Whats the process for suing officer for Charter Violation

Lawsuits against police and police-related pertinent court decisions.

Whats the process for suing officer for Charter Violation

Postby shrekjeffshrek » Fri Jun 19, 2015 4:20 pm

So I understand you can file a complaint within 6 months of incident with the OIPRD.

But what about going after damages for a charter violation? Is this a small claims court or civil court matter?

What kind of awards have Judges been willing to give?

Would you even cover your costs, if you did win?


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Re: Whats the process for suing officer for Charter Violatio

Postby Gkuke » Sat Jun 20, 2015 6:16 pm


I would definitely not make a complaint to OIPRD. Keep in mind that police complaints require a higher burden of proof than a criminal offense, and on top of that, judgement will be made by a police officer hence the common phrase "police, policing the police". Your complaint will be unsuccessful and it will help with losing a judgement in civil court. Boycott the OIPRD.

If you are suing for a single offense that was fairly minor like an unlawful arrest that was not violent or an unlawful imprisonment for a short time, you would be best to take it to small claims court. I think that an award in small claims are up to $25,000, but it may be more, you will have to check.

Go to any courthouse, you can ask someone at the counter for paperwork on how to sue in small claims court. If you tell them that you are suing a cop they will not be very helpful.

Without knowing the allegations against the officer, I cannot refer you to any case law on appropriate awards but if you go to this web site http://www.canlii.org/en/ you can start searching the site for appropriate cases. Try to find cases that are from your province and have similar allegations of charter violations.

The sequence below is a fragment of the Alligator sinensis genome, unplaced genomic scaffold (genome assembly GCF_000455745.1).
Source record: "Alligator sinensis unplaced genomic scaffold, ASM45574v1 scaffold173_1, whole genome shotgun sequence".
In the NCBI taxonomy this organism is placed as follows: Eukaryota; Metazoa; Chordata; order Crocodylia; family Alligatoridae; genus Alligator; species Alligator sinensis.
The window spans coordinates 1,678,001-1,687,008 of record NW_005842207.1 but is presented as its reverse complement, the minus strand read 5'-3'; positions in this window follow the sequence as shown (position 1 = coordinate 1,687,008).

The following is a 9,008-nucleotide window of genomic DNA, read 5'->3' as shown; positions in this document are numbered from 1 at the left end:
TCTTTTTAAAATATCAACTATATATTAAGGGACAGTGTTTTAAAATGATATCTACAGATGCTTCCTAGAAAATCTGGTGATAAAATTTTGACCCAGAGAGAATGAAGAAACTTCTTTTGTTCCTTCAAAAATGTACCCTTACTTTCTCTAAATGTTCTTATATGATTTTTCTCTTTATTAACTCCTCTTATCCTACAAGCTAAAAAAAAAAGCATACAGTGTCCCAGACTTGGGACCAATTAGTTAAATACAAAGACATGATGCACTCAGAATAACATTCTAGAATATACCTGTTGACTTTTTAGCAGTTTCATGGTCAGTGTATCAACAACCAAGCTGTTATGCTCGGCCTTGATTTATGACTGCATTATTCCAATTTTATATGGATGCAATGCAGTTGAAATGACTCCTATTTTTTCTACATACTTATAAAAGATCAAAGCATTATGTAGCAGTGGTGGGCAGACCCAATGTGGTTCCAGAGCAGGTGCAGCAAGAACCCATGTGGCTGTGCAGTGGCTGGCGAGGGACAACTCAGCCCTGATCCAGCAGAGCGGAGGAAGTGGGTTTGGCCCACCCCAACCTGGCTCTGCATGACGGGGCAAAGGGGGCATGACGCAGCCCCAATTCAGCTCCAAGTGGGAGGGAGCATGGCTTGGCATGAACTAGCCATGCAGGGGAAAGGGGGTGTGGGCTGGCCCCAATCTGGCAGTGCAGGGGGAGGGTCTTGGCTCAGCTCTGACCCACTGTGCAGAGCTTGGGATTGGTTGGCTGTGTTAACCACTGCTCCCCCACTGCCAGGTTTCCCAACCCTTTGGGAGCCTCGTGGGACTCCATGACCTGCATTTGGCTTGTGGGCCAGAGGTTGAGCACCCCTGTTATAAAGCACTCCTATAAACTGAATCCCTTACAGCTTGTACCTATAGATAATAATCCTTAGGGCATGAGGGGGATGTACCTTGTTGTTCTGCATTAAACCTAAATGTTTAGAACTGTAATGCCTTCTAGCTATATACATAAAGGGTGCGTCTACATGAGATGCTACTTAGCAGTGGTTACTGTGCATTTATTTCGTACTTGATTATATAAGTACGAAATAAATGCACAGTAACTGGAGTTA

Here is another site with info on suing cops in small claims court http://www.charneylaw.ca/suepolice.html

I hope that you go ahead with holding the cop or cops accountable.
Last edited by Gkuke on Fri Jan 15, 2016 10:42 pm, edited 1 time in total.

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Re: Whats the process for suing officer for Charter Violatio

Postby shrekjeffshrek » Sat Jun 20, 2015 11:02 pm

Thanks Gkuke for information. I was wondering if there were any lawyers that specialized in suing the police.

The charneylaw site you mentioned also recommends this site: http://www.c4pa.ca/legal/ with further information on suing the police.

My question about suing the police is two-fold.

First I was more curious about what types of awards are typical for say something like a charter violation at a RIDE checkpoint (detaining further without giving a reason, intimidation with comments like "if you don't put your window all the way down we will find something wrong with your car and have it towed"). I do not drink and do not do drugs, but I still disagree with RIDE checkpoints, and I refuse to answer any questions that a police officer asks me because it's my right to not answer. I also usually will only put my window down 2-inches so this (along with "no comment" to all their questions) usually gets them a little upset. I am familiar with court process and have no problem taking any tickets I get to court, but am installing a dash cam so I can record encounters with police. You have to be able to afford Justice in this country, so just would be interesting to know what the smallest settlements have been, in order to determine if it's even worth pursuing suing them or not. At least now I have a lawyer that I could discuss issues with if they arise.

Second point has to do with somebody else. They were arrested (as a minor) and held in a cell for several hours without being read rights/caution by police. Evidence includes the officers notes (no mention of reading rights/caution) and another person involved in a diversion program who the officer told "I held in the cell for a few hours to scare him". I did file a complaint on his behalf, however it had occurred about 18 months prior to me filing complaint. Usually you only have 6 months to file a complaint (gee, I wonder who's favor that works in?), but with the case of a minor they can still investigate if they want to. The OIPRD chose not to investigate and dismissed the complaint.


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